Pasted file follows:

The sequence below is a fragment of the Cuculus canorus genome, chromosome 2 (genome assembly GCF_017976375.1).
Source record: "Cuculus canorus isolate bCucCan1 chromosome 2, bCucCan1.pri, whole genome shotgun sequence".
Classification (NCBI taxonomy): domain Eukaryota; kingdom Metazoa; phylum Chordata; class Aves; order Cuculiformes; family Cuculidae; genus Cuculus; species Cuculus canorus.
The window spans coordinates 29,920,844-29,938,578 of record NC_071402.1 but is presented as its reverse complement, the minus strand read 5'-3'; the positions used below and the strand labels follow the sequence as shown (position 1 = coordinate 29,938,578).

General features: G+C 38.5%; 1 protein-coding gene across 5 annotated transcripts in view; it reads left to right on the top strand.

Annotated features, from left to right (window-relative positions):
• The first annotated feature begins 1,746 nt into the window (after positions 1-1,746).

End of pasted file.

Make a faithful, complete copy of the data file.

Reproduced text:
The sequence below is a fragment of the Cuculus canorus genome, chromosome 2 (genome assembly GCF_017976375.1).
Source record: "Cuculus canorus isolate bCucCan1 chromosome 2, bCucCan1.pri, whole genome shotgun sequence".
Classification (NCBI taxonomy): domain Eukaryota; kingdom Metazoa; phylum Chordata; class Aves; order Cuculiformes; family Cuculidae; genus Cuculus; species Cuculus canorus.
The window spans coordinates 29,920,844-29,938,578 of record NC_071402.1 but is presented as its reverse complement, the minus strand read 5'-3'; the positions used below and the strand labels follow the sequence as shown (position 1 = coordinate 29,938,578).

General features: G+C 38.5%; 1 protein-coding gene across 5 annotated transcripts in view; it reads left to right on the top strand.

Annotated features, from left to right (window-relative positions):
• The first annotated feature begins 1,746 nt into the window (after positions 1-1,746).